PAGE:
- I don't want a lot of frothy milk, like in a cappuccino. - Then maybe you want espresso machiato? - No, I want a big cup of hot coffee, but not drowned in milk. - I tell you what. I'll make you a tall double machiato latte. If you don't like that, I'll fix you something else. - Fine. - Now, milk. Do you want half-fat, non-fat, half-and-half? Do want decaff? With vanilla? What about some cinammon? If you take any form of sweeteners - white sugar, raw sugar, Sweet 'n Low, and so on - expect to add another ten minutes to this selection procedure.

But what else is there to do in Los Angeles, especially since you won't be wanting to spend your evenings in the rougher parts of town, where the locals regard you as a mobile shop-window mannequin - only with real money and car keys in the coat pockets, from which they can take what they fancy? In fact, you don't want to spend your days in these neighbourhoods either. There are sleazy parts of every major city. When in Los Angeles, stick to the posh bits and you'll have much more fun.

Even better, hire yourself a stretched limo - which will definitely arrive with a bar, television, video, and may even come with a Jacuzzi - because it could work out much cheaper than watching a taxi meter click up as you crawl through traffic jams from one end of the city to the other. Some of these limos are so long that you are the traffic jam.

Stretched limos with darkened windows aren't just for movie stars in Los Angeles. Teenagers hire them to go to their school prom. So to stand out from the crowd, yours has to be extra-long or extra-equipped. Some are so long that the weather on the bonnet can be different from the weather on the boot.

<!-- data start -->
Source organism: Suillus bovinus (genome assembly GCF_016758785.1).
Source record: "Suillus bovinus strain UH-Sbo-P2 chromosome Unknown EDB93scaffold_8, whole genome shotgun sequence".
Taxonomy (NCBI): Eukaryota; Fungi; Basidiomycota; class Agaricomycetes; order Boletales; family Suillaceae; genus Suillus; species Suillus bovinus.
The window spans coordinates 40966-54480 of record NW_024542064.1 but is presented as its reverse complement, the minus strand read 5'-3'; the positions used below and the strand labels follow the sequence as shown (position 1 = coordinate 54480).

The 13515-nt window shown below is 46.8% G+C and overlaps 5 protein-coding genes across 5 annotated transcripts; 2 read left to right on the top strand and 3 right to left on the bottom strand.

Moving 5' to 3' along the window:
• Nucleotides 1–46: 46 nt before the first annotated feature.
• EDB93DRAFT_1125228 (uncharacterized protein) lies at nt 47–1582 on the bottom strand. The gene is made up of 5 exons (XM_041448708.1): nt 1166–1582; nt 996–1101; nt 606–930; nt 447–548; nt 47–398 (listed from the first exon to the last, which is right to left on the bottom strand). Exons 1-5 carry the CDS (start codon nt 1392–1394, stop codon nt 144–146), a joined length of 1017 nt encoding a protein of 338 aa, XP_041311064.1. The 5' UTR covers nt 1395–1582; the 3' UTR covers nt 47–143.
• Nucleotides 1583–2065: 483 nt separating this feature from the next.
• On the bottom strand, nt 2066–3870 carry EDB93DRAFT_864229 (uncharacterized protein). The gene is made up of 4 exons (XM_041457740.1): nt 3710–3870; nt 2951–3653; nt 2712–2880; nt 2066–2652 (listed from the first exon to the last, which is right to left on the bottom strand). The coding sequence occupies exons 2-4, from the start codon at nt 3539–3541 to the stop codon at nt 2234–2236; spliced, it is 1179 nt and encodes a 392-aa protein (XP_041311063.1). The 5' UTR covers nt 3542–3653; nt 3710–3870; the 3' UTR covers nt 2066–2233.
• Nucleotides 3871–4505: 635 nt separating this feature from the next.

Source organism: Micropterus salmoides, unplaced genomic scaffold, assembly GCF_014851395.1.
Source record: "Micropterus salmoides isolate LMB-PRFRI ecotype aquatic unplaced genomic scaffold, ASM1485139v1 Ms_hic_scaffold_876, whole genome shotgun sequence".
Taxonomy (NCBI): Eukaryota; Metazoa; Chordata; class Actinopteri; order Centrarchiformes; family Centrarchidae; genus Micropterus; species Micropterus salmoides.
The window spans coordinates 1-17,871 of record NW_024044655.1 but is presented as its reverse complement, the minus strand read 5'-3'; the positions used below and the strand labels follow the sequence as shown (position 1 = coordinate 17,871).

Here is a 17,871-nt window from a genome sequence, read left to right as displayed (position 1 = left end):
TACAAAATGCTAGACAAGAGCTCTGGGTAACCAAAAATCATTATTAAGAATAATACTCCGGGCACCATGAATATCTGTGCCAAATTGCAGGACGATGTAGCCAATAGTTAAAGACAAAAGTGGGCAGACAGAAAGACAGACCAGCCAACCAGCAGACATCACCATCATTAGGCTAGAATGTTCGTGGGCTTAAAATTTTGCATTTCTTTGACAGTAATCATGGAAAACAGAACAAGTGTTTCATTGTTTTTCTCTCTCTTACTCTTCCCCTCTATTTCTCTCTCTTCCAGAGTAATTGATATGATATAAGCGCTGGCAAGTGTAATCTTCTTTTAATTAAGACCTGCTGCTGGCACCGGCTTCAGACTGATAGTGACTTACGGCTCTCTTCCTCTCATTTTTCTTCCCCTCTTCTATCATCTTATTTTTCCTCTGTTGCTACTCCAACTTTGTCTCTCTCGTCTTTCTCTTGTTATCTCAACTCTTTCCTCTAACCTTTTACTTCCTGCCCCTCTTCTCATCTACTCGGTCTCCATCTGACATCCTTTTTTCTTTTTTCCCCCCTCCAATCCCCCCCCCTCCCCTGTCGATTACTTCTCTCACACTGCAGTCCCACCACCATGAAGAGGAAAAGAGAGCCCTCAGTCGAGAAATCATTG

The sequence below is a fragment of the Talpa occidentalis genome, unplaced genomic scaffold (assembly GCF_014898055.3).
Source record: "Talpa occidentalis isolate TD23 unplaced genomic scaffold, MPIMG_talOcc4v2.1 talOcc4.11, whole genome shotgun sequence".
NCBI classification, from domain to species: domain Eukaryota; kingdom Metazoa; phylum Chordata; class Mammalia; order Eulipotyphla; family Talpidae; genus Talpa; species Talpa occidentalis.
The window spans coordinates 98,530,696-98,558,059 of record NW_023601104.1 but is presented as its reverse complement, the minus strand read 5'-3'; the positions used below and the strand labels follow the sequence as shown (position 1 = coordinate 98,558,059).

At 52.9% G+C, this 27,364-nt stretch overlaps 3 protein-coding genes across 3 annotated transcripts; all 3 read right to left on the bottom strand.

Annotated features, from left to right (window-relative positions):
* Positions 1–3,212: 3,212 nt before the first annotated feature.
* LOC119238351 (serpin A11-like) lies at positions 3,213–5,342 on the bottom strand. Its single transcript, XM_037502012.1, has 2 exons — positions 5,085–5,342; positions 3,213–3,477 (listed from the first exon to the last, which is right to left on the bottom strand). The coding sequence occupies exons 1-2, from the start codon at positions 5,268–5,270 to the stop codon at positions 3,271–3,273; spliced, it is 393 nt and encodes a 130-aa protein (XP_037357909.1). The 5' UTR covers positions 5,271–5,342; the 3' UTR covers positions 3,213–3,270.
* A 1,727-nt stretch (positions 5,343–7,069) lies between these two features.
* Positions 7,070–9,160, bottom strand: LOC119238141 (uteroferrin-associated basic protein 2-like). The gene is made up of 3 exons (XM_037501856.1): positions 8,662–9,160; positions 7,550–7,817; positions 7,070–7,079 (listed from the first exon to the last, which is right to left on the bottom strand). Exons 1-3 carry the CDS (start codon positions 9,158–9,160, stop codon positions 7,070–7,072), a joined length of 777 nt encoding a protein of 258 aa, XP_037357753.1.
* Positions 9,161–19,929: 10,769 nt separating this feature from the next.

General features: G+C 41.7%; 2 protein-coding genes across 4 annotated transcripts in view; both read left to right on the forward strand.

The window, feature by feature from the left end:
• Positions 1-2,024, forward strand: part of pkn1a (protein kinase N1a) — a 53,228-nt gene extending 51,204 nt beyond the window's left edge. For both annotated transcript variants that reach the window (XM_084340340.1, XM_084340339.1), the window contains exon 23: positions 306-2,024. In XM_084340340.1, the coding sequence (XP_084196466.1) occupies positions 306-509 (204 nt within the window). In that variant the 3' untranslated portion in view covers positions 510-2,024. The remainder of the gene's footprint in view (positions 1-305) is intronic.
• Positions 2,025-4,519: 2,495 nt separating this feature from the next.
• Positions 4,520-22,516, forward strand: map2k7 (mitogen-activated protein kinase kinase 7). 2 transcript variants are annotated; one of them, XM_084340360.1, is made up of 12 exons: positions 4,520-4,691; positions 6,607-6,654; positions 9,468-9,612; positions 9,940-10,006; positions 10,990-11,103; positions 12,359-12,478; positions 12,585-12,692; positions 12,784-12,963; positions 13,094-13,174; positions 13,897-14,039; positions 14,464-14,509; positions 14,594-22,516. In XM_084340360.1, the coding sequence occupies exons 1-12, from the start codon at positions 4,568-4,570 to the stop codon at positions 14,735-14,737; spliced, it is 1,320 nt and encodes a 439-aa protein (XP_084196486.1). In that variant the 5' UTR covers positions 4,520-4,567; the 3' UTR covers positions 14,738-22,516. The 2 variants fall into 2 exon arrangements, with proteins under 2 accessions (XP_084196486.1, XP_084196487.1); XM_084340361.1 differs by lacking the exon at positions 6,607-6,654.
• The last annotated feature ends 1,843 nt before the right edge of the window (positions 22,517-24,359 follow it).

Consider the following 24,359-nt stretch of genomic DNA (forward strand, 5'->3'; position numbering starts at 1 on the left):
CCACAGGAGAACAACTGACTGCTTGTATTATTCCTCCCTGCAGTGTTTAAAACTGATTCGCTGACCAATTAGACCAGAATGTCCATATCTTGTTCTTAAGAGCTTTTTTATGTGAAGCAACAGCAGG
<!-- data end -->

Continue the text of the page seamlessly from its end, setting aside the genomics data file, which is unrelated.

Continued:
The adjective they use here is 'over-sized', which is a desirable attribute in LA. The stretched limos are oversized, the steaks they serve in restaurants are oversized, the designer coffees in Starbucks are oversized; even the marble bathrooms in the Beverly Wilshire Hotel (where, if you ask nicely, they will let you peek inside the Veranda Suite, which Warren Beatty rented for years before settling down to fatherhood) are oversized.

So are the price tags. If you want to spend as much on a key-chain as you normally spend on a new car, try shopping on Rodeo Drive, which the local hoteliers refer to as 'an area of exclusive shopping', just in case you were worrying you might have to rub shoulders with Mrs Ordinary Housewife buying cornflakes (you often need an appointment to browse around some of the snootier shops, which actually wince at the word 'shop' and prefer to be known as 'designer showrooms').

But if you want to plug into local culture, join a bus tour of the stars' homes and tune into LA's wavelength.

Stare at the present and former mansions of Mary Pickford and Lana Turner, Lucille Ball and Tom Jones, Ronald Reagan and Dean Martin. The guide will even tell you which day the garbage cans are put out if you fancy rummaging in Barbra Streisand's trash.

'Who lives there?' I asked, trying to get into the swing of gawping at mansions. 'That house?' replied the guide. 'Oh, nobody famous,' which is Beverly Hills-speak for 'nobody worth thinking twice about'.